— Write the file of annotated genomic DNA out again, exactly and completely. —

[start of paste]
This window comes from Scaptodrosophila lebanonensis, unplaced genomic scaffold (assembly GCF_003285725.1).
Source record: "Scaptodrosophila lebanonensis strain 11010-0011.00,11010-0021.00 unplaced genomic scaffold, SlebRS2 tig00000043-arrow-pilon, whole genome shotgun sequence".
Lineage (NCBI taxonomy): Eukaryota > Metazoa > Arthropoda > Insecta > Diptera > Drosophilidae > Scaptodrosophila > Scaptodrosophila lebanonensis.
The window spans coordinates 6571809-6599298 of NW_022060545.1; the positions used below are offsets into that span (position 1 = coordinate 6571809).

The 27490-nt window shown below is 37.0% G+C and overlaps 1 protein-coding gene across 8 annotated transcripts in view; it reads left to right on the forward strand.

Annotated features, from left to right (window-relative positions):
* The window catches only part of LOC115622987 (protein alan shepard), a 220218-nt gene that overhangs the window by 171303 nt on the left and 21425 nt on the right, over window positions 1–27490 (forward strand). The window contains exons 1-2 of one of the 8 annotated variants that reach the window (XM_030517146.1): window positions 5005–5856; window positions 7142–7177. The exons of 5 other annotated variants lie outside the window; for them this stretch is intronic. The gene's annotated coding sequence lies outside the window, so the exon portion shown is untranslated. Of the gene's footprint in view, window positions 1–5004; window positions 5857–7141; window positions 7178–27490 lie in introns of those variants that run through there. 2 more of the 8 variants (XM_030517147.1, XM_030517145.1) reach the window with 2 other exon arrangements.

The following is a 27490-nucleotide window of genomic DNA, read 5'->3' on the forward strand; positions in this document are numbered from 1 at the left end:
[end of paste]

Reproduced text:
This window comes from Scaptodrosophila lebanonensis, unplaced genomic scaffold (assembly GCF_003285725.1).
Source record: "Scaptodrosophila lebanonensis strain 11010-0011.00,11010-0021.00 unplaced genomic scaffold, SlebRS2 tig00000043-arrow-pilon, whole genome shotgun sequence".
Lineage (NCBI taxonomy): Eukaryota > Metazoa > Arthropoda > Insecta > Diptera > Drosophilidae > Scaptodrosophila > Scaptodrosophila lebanonensis.
The window spans coordinates 6571809-6599298 of NW_022060545.1; the positions used below are offsets into that span (position 1 = coordinate 6571809).

The 27490-nt window shown below is 37.0% G+C and overlaps 1 protein-coding gene across 8 annotated transcripts in view; it reads left to right on the forward strand.

Annotated features, from left to right (window-relative positions):
* The window catches only part of LOC115622987 (protein alan shepard), a 220218-nt gene that overhangs the window by 171303 nt on the left and 21425 nt on the right, over window positions 1–27490 (forward strand). The window contains exons 1-2 of one of the 8 annotated variants that reach the window (XM_030517146.1): window positions 5005–5856; window positions 7142–7177. The exons of 5 other annotated variants lie outside the window; for them this stretch is intronic. The gene's annotated coding sequence lies outside the window, so the exon portion shown is untranslated. Of the gene's footprint in view, window positions 1–5004; window positions 5857–7141; window positions 7178–27490 lie in introns of those variants that run through there. 2 more of the 8 variants (XM_030517147.1, XM_030517145.1) reach the window with 2 other exon arrangements.

The following is a 27490-nucleotide window of genomic DNA, read 5'->3' on the forward strand; positions in this document are numbered from 1 at the left end: